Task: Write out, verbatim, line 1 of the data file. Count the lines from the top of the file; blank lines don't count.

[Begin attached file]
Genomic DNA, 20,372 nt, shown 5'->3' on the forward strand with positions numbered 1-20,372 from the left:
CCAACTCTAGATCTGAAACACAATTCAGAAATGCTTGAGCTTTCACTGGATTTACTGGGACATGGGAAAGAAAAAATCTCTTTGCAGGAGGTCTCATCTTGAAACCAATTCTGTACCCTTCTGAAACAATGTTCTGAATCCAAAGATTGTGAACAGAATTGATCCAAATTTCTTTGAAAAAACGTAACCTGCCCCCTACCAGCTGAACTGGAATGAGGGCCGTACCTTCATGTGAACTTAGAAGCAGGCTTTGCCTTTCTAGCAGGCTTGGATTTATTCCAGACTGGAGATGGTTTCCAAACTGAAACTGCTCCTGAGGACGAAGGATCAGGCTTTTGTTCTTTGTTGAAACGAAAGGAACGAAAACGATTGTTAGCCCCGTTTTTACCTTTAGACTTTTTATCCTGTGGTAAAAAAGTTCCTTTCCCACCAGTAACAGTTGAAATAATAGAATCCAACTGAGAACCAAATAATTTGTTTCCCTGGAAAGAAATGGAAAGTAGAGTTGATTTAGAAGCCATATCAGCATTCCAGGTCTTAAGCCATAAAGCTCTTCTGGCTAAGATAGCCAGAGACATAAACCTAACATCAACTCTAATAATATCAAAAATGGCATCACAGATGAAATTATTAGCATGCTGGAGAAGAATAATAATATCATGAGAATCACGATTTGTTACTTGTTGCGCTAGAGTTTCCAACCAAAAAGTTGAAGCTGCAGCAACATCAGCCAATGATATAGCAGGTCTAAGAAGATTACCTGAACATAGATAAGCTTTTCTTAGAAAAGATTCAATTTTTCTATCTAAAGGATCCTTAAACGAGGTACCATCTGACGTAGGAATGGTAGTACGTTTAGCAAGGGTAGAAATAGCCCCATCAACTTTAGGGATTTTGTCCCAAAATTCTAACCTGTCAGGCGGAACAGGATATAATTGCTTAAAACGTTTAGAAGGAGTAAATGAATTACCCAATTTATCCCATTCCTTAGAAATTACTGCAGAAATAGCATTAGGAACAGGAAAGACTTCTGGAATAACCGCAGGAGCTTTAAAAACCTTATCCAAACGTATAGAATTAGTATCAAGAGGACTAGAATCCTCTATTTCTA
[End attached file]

Genomic DNA, 20,372 nt, shown 5'->3' on the forward strand with positions numbered 1-20,372 from the left: